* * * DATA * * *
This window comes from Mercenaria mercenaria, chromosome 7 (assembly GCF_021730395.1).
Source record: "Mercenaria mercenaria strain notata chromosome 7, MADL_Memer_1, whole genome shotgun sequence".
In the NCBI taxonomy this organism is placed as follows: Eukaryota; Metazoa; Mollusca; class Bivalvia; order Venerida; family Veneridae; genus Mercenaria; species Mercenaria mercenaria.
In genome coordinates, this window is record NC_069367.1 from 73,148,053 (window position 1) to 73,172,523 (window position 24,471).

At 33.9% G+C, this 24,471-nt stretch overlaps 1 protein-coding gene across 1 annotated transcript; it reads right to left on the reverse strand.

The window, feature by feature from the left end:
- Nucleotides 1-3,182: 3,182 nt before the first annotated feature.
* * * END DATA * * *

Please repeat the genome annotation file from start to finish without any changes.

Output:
This window comes from Mercenaria mercenaria, chromosome 7 (assembly GCF_021730395.1).
Source record: "Mercenaria mercenaria strain notata chromosome 7, MADL_Memer_1, whole genome shotgun sequence".
In the NCBI taxonomy this organism is placed as follows: Eukaryota; Metazoa; Mollusca; class Bivalvia; order Venerida; family Veneridae; genus Mercenaria; species Mercenaria mercenaria.
In genome coordinates, this window is record NC_069367.1 from 73,148,053 (window position 1) to 73,172,523 (window position 24,471).

At 33.9% G+C, this 24,471-nt stretch overlaps 1 protein-coding gene across 1 annotated transcript; it reads right to left on the reverse strand.

The window, feature by feature from the left end:
- Nucleotides 1-3,182: 3,182 nt before the first annotated feature.